Primate heritage, Biology

Table provides you the classification of the living primates. The primate fossil history dates back to 60 million years i.e. to Paleocene times, more specifically to the cretaceous age, The fossils of mammals of this period, their teeth, jaws and skulls bear affinities with Lemuroids.

In all these fossils apart from the structure of the molar teeth which is of primate character, there is a tendency in the skulls towards the expansion of the brain. Further there is a shortening of the face in these skulls, and the eyes which were initially laterally placed get a frontal

position. Also, there is a relative increase in the size of the cranium to accommodate a larger volume of brain.
The Lemurs found in the fossil records of the Eocene times were comparable to modern lemurs except that their brain was smaller and teeth specialisations were not found. Eocene times also showed tarsiers, the fossils of which showed primitive skulls, brain and limbs, significantly the number of teeth were reduced from 44 to 32, which is an anthropoid characteristic. Besides the numbers, the structure of the teeth with bicuspid premolars and tricuspid molars were typically anthropoid an in nature. Primates were abundant in North America and Europe until the end of Eocene and then disappeared completely.

There is a poor fossil record of primates in Oligocene times i.e. some 30 million years ago. In Egypt, in a place called Fayum a considerable diversity of primate remains were obtained. These primates belong to the genera Aegyptopithecus, Apidium, Aelopithecus and Oligopithecus. These fossils were clearly distinct from lemuroid fossils of Eocene times. All of them were small mammals and anthropoid in their characters. A nearly complete fossil of the skull jaws and other skeletal parts were obtained for Aegyptopithecus. The skeleton resembled that of a tree dweller, possessed a tail and was not a brachiator. The fossil suggested that the animal had along .snout, small bony eye sockets, sexual dimorphism of the canine and its teeth resembled those of apes. Possibly this animal was an ancestor of gibbons.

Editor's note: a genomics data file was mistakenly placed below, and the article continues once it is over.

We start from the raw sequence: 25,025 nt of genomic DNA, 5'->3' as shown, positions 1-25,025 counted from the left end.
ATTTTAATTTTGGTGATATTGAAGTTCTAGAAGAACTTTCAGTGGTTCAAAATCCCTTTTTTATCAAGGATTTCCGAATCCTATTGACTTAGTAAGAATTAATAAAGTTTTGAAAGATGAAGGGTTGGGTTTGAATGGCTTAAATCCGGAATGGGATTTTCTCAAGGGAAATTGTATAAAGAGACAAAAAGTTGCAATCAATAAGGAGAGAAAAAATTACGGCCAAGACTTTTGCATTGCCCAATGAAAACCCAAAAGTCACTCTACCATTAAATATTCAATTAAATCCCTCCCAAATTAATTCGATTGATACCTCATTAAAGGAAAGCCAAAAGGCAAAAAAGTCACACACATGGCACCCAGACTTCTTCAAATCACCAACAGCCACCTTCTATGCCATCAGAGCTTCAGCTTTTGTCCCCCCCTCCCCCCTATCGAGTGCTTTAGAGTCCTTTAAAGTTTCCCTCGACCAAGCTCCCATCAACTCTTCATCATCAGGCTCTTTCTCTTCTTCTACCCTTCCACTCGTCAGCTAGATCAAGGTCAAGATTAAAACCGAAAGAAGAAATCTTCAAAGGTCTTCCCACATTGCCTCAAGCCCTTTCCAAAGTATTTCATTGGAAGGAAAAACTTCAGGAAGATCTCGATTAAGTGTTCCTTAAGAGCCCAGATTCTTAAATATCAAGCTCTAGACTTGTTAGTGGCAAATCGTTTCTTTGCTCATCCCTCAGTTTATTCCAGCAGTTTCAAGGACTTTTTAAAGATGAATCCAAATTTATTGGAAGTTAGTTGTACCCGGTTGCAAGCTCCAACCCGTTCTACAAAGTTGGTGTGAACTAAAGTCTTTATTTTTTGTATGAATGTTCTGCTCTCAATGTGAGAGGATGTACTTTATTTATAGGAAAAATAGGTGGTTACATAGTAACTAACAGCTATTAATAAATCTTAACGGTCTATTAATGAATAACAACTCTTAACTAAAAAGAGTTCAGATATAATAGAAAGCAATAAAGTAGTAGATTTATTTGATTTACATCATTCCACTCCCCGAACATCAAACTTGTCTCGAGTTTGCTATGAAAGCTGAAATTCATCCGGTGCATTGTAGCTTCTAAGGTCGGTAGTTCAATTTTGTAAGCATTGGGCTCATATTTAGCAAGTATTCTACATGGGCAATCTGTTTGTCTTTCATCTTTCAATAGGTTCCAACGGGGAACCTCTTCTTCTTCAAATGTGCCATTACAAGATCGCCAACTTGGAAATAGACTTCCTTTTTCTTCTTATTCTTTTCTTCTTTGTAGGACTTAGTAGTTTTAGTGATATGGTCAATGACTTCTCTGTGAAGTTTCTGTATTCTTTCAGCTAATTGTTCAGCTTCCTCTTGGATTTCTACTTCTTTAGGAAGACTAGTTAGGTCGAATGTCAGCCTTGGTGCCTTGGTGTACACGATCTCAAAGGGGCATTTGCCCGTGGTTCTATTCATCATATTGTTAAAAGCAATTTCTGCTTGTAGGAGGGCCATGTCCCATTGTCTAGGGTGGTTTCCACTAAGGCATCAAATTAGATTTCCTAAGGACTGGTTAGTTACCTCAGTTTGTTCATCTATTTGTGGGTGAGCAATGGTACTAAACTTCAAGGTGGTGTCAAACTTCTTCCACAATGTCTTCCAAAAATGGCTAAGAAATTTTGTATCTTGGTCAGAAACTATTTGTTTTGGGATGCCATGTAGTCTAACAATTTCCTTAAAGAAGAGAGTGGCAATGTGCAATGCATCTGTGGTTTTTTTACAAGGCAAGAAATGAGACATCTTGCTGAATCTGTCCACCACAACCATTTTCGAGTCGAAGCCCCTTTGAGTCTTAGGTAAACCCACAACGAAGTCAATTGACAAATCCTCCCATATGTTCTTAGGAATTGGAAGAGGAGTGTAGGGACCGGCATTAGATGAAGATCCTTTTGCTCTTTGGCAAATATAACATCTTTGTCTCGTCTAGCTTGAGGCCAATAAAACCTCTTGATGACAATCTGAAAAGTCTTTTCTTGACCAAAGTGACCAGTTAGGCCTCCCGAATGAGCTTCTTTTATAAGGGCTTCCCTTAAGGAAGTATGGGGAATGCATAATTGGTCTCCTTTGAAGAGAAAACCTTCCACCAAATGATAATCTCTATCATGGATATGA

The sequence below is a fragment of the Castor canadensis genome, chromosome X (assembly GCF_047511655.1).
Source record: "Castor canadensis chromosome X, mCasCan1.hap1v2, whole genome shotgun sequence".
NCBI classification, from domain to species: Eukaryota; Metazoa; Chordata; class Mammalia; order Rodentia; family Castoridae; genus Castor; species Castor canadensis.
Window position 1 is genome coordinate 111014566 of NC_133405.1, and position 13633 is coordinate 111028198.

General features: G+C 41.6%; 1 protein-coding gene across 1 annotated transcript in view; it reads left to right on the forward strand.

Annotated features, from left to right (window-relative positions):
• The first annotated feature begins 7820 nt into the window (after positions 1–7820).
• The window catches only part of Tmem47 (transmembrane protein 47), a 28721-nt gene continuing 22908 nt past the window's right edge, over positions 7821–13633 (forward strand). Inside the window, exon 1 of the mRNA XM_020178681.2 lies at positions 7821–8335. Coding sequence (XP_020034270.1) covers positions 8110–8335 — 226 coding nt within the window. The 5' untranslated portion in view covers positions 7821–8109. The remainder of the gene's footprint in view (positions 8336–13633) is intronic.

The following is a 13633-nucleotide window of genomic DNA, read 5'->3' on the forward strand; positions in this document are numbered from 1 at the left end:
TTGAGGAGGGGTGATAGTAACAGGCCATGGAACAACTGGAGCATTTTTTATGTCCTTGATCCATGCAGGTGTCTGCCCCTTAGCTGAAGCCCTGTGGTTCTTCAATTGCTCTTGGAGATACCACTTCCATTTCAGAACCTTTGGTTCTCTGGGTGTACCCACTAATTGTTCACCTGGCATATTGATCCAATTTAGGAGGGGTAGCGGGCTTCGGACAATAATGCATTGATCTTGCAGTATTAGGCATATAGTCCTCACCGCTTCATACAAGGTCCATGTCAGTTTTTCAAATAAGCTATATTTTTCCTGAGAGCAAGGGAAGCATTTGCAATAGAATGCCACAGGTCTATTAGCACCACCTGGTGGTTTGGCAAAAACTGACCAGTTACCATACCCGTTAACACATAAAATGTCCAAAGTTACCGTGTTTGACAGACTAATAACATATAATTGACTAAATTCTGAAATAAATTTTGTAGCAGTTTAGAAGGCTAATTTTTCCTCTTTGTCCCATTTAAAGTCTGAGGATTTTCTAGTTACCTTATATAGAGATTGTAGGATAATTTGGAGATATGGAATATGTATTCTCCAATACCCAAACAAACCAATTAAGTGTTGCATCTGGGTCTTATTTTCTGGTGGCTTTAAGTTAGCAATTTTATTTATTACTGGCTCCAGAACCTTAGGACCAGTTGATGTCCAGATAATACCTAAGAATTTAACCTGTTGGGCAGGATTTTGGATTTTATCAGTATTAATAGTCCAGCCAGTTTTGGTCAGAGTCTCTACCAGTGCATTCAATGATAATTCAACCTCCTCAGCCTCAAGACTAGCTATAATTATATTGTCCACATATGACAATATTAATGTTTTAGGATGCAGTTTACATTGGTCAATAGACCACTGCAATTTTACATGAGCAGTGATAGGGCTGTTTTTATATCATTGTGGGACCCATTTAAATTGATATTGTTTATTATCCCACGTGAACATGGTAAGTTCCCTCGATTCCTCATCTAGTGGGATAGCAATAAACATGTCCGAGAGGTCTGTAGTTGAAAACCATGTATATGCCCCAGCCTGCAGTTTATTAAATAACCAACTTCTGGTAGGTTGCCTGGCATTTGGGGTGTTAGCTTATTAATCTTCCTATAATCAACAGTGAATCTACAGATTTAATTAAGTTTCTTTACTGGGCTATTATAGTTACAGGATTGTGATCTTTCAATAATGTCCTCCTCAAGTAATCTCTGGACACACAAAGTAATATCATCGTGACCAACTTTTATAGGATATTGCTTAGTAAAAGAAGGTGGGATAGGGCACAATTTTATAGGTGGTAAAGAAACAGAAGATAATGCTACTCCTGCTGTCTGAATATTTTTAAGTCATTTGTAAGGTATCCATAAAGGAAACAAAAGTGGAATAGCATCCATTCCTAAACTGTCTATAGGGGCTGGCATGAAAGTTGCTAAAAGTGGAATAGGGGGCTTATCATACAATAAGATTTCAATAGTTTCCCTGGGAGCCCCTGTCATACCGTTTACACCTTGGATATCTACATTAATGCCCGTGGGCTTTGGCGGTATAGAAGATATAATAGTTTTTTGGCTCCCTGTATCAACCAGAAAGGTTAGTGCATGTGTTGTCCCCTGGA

Posted Date: 4/5/2013 3:30:43 AM | Location : United States







Related Discussions:- Primate heritage, Assignment Help, Ask Question on Primate heritage, Get Answer, Expert's Help, Primate heritage Discussions

Write discussion on Primate heritage
Your posts are moderated
Related Questions
Composition - Culture Medium A standard plant tissue culture medium (Basal medium) contains all the essential macro elements (Carbon, hydrogen, oxygen nitrogen, phosphorus, su

Explain the Numerical Taxonomy? Numerical methods in taxonomy are not new. Simple statistical methods like standard deviations, t-tests and chi-squared have been used for sever

Q. Incineration Treatment technologies for health-care waste? It used to be the method of choice for most hazardous health-care wastes and is still widely used. It is a high te

Explain Taxonomy - Modern Trends in Animal Taxonomy The term taxonomy which is derived from the Greek word 'taxis', meaning order or arrangement and nbmos ' meaning law, deals

Explain various chemical formulas? Chemical Formulas A molecule can be represented in any of three ways: its chemical formula, structural formula, or Lewis diagram. A chemic

notochotr is absent in the group ...........

Formation of Notochord and Somites The formation of notochord and somites from the transplanted dorsal lip was supposed; these are normally derived from cells of the dorsal li

What are some diseases characterized by progressive loss of the axonal myelin sheath? Multiple sclerosis is a severe disease caused by progressive destruction of the myelin she

Q. Are the veins or the arteries constituted of more muscle tissue? How different are the walls of these two kinds of blood vessels? The arterial system has thicker muscle wall

what two gases are released by animals during the process of cellular respiration